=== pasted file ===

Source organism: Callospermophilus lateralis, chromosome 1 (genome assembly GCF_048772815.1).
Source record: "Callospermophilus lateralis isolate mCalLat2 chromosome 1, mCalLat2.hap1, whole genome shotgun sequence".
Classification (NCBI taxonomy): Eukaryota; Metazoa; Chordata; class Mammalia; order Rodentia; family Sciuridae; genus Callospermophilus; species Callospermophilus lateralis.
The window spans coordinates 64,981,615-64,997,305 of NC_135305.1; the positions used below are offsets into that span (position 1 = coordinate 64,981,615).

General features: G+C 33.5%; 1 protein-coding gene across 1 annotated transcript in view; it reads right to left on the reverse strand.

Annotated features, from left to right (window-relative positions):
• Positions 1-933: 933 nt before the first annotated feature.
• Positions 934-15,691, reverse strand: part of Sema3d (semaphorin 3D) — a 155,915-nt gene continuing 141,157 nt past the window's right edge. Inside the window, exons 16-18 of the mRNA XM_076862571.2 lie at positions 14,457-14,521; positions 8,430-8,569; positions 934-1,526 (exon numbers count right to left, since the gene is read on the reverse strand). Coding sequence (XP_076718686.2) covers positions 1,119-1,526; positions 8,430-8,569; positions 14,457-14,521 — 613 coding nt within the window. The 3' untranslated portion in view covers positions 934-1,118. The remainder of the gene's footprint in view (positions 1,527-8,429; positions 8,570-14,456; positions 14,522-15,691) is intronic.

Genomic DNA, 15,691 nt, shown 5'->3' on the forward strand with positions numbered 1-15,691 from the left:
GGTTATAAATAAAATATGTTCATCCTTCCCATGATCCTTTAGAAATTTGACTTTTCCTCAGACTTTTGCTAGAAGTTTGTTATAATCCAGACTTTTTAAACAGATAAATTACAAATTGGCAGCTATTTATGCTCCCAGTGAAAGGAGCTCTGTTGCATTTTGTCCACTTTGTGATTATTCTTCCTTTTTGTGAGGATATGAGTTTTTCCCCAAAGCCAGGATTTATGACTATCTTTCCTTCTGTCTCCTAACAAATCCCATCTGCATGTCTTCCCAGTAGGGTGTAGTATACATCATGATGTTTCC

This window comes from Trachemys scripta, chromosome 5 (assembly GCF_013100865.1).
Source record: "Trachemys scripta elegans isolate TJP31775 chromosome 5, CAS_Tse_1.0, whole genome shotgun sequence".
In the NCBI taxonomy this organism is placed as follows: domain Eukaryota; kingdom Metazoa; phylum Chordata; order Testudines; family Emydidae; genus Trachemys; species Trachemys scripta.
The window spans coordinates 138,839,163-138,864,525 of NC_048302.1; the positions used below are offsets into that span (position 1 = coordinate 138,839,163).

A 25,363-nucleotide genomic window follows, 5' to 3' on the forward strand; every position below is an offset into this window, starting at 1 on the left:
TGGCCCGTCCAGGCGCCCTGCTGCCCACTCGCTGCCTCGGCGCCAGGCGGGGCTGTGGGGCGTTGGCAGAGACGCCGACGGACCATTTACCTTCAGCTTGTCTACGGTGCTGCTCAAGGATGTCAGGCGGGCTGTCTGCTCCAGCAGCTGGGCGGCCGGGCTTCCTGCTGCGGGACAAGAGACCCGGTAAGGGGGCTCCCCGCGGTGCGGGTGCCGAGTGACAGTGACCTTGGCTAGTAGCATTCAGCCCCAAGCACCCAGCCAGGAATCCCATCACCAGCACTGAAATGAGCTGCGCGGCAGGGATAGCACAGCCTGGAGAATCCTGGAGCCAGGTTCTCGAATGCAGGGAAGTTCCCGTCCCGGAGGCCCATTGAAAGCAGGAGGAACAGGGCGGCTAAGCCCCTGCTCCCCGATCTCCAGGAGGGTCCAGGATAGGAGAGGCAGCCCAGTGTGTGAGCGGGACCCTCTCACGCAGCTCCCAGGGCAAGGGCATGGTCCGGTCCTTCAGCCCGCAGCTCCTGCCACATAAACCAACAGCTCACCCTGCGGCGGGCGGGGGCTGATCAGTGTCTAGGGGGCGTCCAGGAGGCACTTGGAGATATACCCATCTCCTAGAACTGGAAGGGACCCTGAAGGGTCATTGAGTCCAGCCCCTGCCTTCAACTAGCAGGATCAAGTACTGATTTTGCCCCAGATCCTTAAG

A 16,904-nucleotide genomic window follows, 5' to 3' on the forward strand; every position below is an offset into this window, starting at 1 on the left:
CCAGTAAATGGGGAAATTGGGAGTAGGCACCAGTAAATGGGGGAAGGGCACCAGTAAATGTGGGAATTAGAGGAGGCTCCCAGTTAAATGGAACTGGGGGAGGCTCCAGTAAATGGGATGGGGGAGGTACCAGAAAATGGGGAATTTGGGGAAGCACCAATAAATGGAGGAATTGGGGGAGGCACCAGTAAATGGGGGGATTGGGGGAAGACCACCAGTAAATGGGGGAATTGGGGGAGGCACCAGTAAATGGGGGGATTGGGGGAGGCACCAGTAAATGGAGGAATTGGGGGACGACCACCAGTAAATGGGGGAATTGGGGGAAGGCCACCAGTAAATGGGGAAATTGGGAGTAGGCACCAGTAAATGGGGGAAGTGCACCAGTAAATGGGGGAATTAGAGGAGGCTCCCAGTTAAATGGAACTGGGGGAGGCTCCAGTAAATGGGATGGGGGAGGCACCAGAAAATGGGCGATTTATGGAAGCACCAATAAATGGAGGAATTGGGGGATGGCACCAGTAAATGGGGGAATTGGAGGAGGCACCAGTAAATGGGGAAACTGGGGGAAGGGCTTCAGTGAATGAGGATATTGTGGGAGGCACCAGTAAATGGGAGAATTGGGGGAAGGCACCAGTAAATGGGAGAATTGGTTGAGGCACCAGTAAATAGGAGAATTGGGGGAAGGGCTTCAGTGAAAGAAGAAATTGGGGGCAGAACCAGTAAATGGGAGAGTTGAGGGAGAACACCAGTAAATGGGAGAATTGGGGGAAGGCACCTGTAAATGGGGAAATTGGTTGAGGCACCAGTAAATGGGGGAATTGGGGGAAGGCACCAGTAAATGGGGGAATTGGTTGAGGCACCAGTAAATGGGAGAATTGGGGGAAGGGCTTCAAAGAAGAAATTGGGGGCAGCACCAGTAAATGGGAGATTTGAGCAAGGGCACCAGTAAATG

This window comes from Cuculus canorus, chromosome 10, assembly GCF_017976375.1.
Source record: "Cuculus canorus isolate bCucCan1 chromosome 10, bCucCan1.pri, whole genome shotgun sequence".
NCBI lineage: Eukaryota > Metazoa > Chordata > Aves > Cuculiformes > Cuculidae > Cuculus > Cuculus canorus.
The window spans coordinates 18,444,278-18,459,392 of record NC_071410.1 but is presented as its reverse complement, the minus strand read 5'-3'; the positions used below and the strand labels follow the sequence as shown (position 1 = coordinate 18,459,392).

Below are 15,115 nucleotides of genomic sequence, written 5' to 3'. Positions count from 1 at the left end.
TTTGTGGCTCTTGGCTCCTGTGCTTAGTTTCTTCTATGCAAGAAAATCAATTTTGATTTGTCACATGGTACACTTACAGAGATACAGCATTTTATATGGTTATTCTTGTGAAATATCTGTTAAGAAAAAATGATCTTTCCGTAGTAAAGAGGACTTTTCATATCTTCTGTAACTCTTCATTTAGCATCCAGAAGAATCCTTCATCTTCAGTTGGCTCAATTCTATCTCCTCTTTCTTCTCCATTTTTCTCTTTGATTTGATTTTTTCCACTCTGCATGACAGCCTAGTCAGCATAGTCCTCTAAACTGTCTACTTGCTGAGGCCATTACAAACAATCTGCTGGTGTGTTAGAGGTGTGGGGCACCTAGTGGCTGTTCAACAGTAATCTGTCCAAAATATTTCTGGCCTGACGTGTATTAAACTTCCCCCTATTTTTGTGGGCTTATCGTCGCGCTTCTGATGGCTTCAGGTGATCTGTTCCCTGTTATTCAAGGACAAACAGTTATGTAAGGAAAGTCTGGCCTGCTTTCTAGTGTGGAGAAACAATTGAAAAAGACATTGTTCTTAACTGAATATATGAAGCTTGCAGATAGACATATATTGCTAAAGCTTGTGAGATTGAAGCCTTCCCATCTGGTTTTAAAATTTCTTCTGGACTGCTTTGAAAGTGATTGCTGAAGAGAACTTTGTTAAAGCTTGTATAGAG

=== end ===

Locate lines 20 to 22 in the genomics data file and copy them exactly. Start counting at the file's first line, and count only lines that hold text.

Source record: "Cuculus canorus isolate bCucCan1 chromosome 10, bCucCan1.pri, whole genome shotgun sequence".
NCBI lineage: Eukaryota > Metazoa > Chordata > Aves > Cuculiformes > Cuculidae > Cuculus > Cuculus canorus.
The window spans coordinates 18,444,278-18,459,392 of record NC_071410.1 but is presented as its reverse complement, the minus strand read 5'-3'; the positions used below and the strand labels follow the sequence as shown (position 1 = coordinate 18,459,392).